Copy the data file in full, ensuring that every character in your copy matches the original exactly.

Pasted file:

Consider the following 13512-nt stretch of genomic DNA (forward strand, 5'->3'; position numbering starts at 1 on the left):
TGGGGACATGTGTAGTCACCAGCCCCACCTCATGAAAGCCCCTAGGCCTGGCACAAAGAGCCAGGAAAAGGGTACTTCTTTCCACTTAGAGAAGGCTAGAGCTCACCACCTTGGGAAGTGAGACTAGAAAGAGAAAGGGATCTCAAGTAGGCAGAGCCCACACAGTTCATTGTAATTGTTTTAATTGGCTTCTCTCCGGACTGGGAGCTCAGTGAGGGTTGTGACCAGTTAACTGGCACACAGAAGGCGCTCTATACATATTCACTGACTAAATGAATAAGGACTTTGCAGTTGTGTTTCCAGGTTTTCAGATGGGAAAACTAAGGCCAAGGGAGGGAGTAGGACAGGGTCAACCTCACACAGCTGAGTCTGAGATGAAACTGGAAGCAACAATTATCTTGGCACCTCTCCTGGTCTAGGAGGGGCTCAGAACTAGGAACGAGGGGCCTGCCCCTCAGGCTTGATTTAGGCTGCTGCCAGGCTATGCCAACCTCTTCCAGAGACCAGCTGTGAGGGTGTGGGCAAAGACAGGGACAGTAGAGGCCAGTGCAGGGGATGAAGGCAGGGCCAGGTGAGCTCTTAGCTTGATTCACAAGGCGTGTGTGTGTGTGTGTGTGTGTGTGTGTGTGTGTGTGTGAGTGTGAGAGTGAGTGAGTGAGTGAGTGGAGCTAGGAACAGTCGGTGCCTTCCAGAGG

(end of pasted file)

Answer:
Consider the following 13512-nt stretch of genomic DNA (forward strand, 5'->3'; position numbering starts at 1 on the left):
TGGGGACATGTGTAGTCACCAGCCCCACCTCATGAAAGCCCCTAGGCCTGGCACAAAGAGCCAGGAAAAGGGTACTTCTTTCCACTTAGAGAAGGCTAGAGCTCACCACCTTGGGAAGTGAGACTAGAAAGAGAAAGGGATCTCAAGTAGGCAGAGCCCACACAGTTCATTGTAATTGTTTTAATTGGCTTCTCTCCGGACTGGGAGCTCAGTGAGGGTTGTGACCAGTTAACTGGCACACAGAAGGCGCTCTATACATATTCACTGACTAAATGAATAAGGACTTTGCAGTTGTGTTTCCAGGTTTTCAGATGGGAAAACTAAGGCCAAGGGAGGGAGTAGGACAGGGTCAACCTCACACAGCTGAGTCTGAGATGAAACTGGAAGCAACAATTATCTTGGCACCTCTCCTGGTCTAGGAGGGGCTCAGAACTAGGAACGAGGGGCCTGCCCCTCAGGCTTGATTTAGGCTGCTGCCAGGCTATGCCAACCTCTTCCAGAGACCAGCTGTGAGGGTGTGGGCAAAGACAGGGACAGTAGAGGCCAGTGCAGGGGATGAAGGCAGGGCCAGGTGAGCTCTTAGCTTGATTCACAAGGCGTGTGTGTGTGTGTGTGTGTGTGTGTGTGTGTGTGTGTGAGTGTGAGAGTGAGTGAGTGAGTGAGTGGAGCTAGGAACAGTCGGTGCCTTCCAGAGG